- Program Areas
- Installation Energy and Water
- Environmental Restoration
- Munitions Response
- Resource Conservation and Resiliency
- Weapons Systems and Platforms
Predictive Chemical and Statistical Modeling of Particulate Matter Formation in Turbulent Combustion with Application to Aircraft Engines
Dr. Heinz Pitsch | Stanford University
Soot formation in aircraft engines is of great concern due to the health and environmental impacts of soot. The design of aircraft propulsion systems would benefit from a computational methodology that can accurately predict soot emissions. This project sought to develop these simulation capabilities in the framework of large eddy simulation (LES). The complexity of the soot formation process and its strong interactions with gas-phase combustion chemistry and turbulence necessitated a comprehensive approach involving three key research areas: chemical modeling of soot surface reactions, especially oxidation, statistical modeling of soot particle distributions, and soot modeling in LES of turbulent combustion.
Soot growth and oxidation processes were investigated using theoretical approaches applicable to large reaction systems. The work focused on the thermodynamics and kinetics of aromatic oxyradicals, the key intermediates in oxidation of soot.
A novel moment method called the hybrid method of moments (HMOM) was developed for predicting moments of the soot particle number density function. This formulation described soot particle size using both volume and surface area and is able to account for bimodal distributions of soot particles sizes. An integrated LES model for soot evolution in turbulent nonpremixed flames was developed. The model components include a soot model based on HMOM, an extended flamelet/progress variable gas-phase combustion model, and a model to account for the slow chemistry of soot precursors. The development of these modeling approaches was aided by the results of a first-of-its-kind direct numerical simulation (DNS) study of soot nucleation and growth using a polycyclic aromatic hydrocarbon (PAH) based model for soot inception.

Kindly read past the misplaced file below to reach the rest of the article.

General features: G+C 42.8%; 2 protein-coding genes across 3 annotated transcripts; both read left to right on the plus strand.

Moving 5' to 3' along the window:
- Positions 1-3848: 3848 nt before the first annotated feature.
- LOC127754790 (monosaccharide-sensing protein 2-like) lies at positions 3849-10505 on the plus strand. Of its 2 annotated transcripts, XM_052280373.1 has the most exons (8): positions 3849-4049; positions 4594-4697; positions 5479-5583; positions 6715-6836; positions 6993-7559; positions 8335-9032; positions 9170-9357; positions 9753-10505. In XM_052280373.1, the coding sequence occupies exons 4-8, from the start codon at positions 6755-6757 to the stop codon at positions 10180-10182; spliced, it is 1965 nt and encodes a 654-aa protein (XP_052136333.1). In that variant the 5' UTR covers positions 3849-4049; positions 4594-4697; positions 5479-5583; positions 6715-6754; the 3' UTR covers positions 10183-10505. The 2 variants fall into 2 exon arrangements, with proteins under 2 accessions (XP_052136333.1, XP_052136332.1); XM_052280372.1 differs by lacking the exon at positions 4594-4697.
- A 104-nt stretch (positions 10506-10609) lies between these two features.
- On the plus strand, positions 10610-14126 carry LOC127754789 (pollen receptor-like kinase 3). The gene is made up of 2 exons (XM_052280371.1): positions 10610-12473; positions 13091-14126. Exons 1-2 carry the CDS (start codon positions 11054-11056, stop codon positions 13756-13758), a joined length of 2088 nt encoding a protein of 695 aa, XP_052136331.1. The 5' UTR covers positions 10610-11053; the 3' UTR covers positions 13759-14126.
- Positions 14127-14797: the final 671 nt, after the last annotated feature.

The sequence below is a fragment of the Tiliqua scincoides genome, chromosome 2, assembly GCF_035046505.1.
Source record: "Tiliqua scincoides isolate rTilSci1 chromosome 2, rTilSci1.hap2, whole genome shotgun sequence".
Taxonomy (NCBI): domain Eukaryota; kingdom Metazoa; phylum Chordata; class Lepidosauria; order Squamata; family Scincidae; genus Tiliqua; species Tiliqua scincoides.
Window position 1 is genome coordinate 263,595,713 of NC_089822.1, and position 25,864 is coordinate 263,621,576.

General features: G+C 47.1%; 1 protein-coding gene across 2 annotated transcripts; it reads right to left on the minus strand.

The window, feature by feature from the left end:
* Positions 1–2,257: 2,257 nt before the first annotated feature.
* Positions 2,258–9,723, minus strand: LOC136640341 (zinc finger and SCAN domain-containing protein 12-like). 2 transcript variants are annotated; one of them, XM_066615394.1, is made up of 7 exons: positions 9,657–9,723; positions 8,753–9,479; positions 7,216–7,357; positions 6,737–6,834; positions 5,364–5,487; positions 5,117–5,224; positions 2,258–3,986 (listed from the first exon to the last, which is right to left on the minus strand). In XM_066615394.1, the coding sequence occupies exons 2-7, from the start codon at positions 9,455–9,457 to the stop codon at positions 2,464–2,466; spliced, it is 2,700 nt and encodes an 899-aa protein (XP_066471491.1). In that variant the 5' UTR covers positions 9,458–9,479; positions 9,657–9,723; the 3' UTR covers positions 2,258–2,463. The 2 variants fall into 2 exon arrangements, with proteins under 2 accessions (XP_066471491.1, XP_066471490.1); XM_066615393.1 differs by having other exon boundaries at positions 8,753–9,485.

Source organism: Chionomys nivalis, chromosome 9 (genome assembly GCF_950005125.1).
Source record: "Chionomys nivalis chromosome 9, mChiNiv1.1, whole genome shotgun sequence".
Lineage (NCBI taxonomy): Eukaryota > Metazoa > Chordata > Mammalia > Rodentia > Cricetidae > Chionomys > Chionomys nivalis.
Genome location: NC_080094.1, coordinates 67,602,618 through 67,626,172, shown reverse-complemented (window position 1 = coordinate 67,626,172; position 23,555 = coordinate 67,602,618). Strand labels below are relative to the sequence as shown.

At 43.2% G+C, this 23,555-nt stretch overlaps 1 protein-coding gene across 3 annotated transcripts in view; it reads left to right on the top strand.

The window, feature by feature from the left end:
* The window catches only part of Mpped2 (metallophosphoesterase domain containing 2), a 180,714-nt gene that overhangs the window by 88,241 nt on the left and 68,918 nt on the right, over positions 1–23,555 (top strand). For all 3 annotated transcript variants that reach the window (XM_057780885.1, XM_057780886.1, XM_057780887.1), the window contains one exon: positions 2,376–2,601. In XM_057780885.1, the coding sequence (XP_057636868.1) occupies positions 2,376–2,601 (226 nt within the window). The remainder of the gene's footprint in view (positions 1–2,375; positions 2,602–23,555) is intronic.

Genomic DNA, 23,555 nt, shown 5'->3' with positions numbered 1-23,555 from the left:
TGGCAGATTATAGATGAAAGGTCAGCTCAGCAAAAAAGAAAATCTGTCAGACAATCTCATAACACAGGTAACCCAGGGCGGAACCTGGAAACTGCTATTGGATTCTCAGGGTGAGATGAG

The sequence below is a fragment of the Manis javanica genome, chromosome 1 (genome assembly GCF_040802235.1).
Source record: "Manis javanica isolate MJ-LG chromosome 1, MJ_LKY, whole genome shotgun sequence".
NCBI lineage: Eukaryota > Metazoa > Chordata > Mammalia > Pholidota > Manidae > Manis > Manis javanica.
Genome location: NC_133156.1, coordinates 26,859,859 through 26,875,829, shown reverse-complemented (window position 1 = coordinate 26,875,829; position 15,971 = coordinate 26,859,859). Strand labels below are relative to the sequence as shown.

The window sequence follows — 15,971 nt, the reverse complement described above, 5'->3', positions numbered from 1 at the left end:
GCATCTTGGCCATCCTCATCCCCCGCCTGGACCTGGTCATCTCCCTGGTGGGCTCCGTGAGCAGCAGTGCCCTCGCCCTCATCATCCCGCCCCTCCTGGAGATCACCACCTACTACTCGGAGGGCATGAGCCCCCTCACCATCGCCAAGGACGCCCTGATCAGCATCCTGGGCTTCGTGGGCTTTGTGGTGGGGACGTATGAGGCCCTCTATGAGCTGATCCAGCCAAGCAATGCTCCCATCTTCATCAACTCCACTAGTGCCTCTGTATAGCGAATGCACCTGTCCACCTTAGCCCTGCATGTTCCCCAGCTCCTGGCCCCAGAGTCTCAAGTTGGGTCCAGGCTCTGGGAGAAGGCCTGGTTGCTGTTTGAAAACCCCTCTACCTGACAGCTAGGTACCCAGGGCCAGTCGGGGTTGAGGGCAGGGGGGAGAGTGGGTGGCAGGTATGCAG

The principal conclusion of the soot oxidation study is that only the outer rings of aromatic oxyradicals are able to undergo oxidation, whereas the inner rings resist oxidation in combustion environments. The researchers also found that the variability of thermodynamic stability and decomposition rate of aromatic oxyradicals can be explained and correlated with substrate aromaticity. These findings will support the development of practical rules for predicting oxidation rate coefficients for aromatics, thereby enhancing models of soot oxidation.
The LES soot model was validated in a laboratory scale natural gas jet diffusion flame. Compared to experimental measurements, the LES provided a reasonable prediction of the maximum soot volume fraction. Factors extrinsic to the soot model formulation were found to be major sources of error and uncertainty in soot prediction. These factors include modeling of small scale gas-phase mixing rates and specification of the kinetic mechanism for PAH formation and growth.
The overall outcome of this project is a significant advancement in the sophistication of soot modeling approaches for LES. Using these approaches, the superiority of LES to Reynolds-averaged Navier Stokes (RANS) methods for soot modeling was demonstrated. The LES model permits the effects of turbulence and gas-phase chemistry on soot formation to be assessed qualitatively. Sources of error in soot prediction were clearly identified, allowing future modeling studies to be targeted to these areas.